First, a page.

Funding for Pollinator Projects
Flow Hive is donating 100% of profits from sales of our Flow Pollinator House that sold out last year in the United States and Australia. This funding will be directed to organisations that support local grassroots pollinator projects in these two countries.
We are looking to support pollinator projects of all shapes and sizes – from small backyard activities to larger initiatives. Projects can be run by not-for-profit organisations, educational institutes, or by community groups that are auspiced or sponsored by a nominated organisation, or incorporated organisations and social enterprises. A total of 6-7 projects, as well as runner-up prizes, will be funded in both the USA and Australia.
Pollinator habitat is crucial for the existence and wellbeing of all pollinators. Honey bees and native pollinators are responsible for pollinating a third of the world’s food crops.
We are looking to support the type of projects that offer real-life experiences for people to get involved in, visit and be an active part of. We believe that bringing people together in community projects helps to build stewards who will care for all pollinators for generations to come.
Everywhere communities are hard at work protecting and rehabilitating pollinator habitat, and we want to help these initiatives.
Meet Our Judges
Senior Program Manager
Kelly Rourke is the Senior Program Manager of North American focused non-profit Pollinator Partnership (P2), based out of San Francisco, California.
Pollinator Partnership’s mission is to promote the health of pollinators, critical to food and ecosystems, through conservation, education, and research.
Kelly holds an undergraduate degree in Environmental Studies and a minor in Anthropology from the University of California at Santa Cruz. She has also received a Master’s of Science in Environmental Management (Ecology Concentration) from the University of San Francisco. Her background in ecology, conservation, and culture has propelled her career in the non-profit sector. Kelly manages the North American Pollinator Protection Campaign (NAPPC), National Pollinator Week, www.pollinator.org, and P2 grants and scholarships. Through this work Kelly strives to promote pollinators and the critical role they play in ecosystem health and food security, providing humans with one out of three bites of food we eat. Learn more at www.pollinator.org.
Schools Landcare Officer
Lyn Thomson has worked with Richmond Landcare since 2010 as their School’s Officer. At present they have over fifty-member schools. Over the years, Lyn has worked with many schools, teachers and students on various environmental projects, from installing “Cool Cubbies” and frog hotels to studying local wetlands as well as many other projects. A few years ago, she became fascinated with Australian native bees, and began incorporating them into her work.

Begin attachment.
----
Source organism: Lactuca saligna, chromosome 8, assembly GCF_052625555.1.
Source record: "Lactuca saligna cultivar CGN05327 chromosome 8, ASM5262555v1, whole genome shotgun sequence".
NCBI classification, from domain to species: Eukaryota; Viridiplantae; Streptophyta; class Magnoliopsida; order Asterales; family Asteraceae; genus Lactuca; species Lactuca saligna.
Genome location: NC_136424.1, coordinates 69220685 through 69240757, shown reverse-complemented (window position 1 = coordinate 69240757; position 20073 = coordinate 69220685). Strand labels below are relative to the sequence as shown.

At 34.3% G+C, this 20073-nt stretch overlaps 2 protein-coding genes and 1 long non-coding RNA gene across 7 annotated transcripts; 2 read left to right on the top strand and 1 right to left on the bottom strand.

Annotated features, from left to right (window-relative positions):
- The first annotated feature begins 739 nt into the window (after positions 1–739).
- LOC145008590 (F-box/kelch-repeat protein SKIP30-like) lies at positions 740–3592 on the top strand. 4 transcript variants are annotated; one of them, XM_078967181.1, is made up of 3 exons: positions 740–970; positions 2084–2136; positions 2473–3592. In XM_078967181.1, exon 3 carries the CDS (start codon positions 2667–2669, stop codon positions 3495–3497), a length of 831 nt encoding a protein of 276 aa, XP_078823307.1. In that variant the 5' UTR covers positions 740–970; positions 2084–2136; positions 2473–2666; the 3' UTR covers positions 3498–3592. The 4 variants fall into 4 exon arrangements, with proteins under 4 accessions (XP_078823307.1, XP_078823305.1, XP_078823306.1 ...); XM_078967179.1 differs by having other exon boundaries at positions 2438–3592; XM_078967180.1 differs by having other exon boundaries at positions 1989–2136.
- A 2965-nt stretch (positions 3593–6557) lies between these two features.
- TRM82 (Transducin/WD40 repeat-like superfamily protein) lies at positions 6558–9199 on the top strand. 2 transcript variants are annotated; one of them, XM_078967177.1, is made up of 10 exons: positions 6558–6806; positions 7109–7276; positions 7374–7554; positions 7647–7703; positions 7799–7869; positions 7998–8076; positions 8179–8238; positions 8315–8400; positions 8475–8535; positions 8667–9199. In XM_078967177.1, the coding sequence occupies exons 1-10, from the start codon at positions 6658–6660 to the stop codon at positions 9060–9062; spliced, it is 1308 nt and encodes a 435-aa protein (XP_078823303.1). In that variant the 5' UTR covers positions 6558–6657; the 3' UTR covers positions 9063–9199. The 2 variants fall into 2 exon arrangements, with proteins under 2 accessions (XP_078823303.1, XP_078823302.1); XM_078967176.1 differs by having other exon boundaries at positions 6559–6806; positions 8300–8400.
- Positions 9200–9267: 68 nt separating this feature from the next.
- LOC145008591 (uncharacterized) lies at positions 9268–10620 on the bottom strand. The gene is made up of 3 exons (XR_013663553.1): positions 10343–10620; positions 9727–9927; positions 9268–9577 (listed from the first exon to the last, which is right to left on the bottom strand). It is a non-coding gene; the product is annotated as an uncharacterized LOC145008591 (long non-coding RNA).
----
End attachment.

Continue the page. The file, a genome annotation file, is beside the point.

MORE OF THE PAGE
Many of Lyn’s projects are about pollinator habitats, due to loss of habitat through development. She work with students and teachers to create pollinator habitats that are also spaces filled with wonder where children can learn about the importance of gardens and pollination and the myriad of plants, animals and insects who inhabit them.
Mark Dykes has a vibrant hands-on history of working for honey bees and native pollinators, with a focus on habitat restoration.
He is the former Chief Inspector for the Texas Apiary Inspection Service and a former supervisor for the Florida Department of Agriculture. He has previously worked as the apiary manager for Dr. Jamie Ellis at the University of Florida. Currently, he runs a honey bee education and management firm in Maryland called Apis Works.
Prior to working with honey bees he worked for The Nature Conservancy in Florida in habitat restoration. His experience has resulted in Mark becoming a vocal advocate for a systems approach to habitat management and restoration. He has worked with several government and private entities advising them on habitat management including the City of Austin Texas and private landowners in Texas and Florida.
He's also created and lectured on native pollinators to the Texas Master Beekeeper Program (TMBP) participants. The program encourages beekeeper to learn about native pollinators and how they can help provide habitat. And he has been a part of several native pollinator habitat plantings and research projects with the University of Florida's Honey Bee Lab. Included in this was participating in a Xerces Society planting of pollinator rows at a blueberry farm and installing and monitoring urban native bee nesting sites throughout the city of Gainesville, FL.